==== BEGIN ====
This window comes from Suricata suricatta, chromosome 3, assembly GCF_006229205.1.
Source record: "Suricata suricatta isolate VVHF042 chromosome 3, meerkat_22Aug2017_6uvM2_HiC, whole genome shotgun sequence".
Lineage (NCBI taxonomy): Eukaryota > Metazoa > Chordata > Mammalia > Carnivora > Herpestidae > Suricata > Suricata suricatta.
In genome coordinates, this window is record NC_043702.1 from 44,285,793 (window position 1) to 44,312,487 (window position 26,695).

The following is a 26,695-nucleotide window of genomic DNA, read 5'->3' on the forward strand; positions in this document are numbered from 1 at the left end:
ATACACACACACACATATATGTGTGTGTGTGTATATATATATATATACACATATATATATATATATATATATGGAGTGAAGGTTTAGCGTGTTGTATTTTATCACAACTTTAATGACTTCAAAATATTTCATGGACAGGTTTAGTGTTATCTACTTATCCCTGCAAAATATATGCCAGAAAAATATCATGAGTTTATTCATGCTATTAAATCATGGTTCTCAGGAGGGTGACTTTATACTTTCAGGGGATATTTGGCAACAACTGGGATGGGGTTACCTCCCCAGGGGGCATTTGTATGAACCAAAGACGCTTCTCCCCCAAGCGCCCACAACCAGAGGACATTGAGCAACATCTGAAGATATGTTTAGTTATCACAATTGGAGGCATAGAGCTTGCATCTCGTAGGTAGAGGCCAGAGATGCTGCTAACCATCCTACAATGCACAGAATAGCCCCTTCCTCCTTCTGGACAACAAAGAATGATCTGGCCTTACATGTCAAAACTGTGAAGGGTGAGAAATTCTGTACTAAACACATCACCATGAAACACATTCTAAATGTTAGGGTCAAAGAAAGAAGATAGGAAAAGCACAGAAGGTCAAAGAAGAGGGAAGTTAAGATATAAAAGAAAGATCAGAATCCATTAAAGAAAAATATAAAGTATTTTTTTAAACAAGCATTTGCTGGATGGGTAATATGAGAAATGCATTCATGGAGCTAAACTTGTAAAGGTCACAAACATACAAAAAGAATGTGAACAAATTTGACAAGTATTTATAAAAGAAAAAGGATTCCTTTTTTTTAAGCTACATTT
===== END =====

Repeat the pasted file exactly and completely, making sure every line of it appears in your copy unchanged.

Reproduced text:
This window comes from Suricata suricatta, chromosome 3, assembly GCF_006229205.1.
Source record: "Suricata suricatta isolate VVHF042 chromosome 3, meerkat_22Aug2017_6uvM2_HiC, whole genome shotgun sequence".
Lineage (NCBI taxonomy): Eukaryota > Metazoa > Chordata > Mammalia > Carnivora > Herpestidae > Suricata > Suricata suricatta.
In genome coordinates, this window is record NC_043702.1 from 44,285,793 (window position 1) to 44,312,487 (window position 26,695).

The following is a 26,695-nucleotide window of genomic DNA, read 5'->3' on the forward strand; positions in this document are numbered from 1 at the left end:
ATACACACACACACATATATGTGTGTGTGTGTATATATATATATATACACATATATATATATATATATATATGGAGTGAAGGTTTAGCGTGTTGTATTTTATCACAACTTTAATGACTTCAAAATATTTCATGGACAGGTTTAGTGTTATCTACTTATCCCTGCAAAATATATGCCAGAAAAATATCATGAGTTTATTCATGCTATTAAATCATGGTTCTCAGGAGGGTGACTTTATACTTTCAGGGGATATTTGGCAACAACTGGGATGGGGTTACCTCCCCAGGGGGCATTTGTATGAACCAAAGACGCTTCTCCCCCAAGCGCCCACAACCAGAGGACATTGAGCAACATCTGAAGATATGTTTAGTTATCACAATTGGAGGCATAGAGCTTGCATCTCGTAGGTAGAGGCCAGAGATGCTGCTAACCATCCTACAATGCACAGAATAGCCCCTTCCTCCTTCTGGACAACAAAGAATGATCTGGCCTTACATGTCAAAACTGTGAAGGGTGAGAAATTCTGTACTAAACACATCACCATGAAACACATTCTAAATGTTAGGGTCAAAGAAAGAAGATAGGAAAAGCACAGAAGGTCAAAGAAGAGGGAAGTTAAGATATAAAAGAAAGATCAGAATCCATTAAAGAAAAATATAAAGTATTTTTTTAAACAAGCATTTGCTGGATGGGTAATATGAGAAATGCATTCATGGAGCTAAACTTGTAAAGGTCACAAACATACAAAAAGAATGTGAACAAATTTGACAAGTATTTATAAAAGAAAAAGGATTCCTTTTTTTTAAGCTACATTT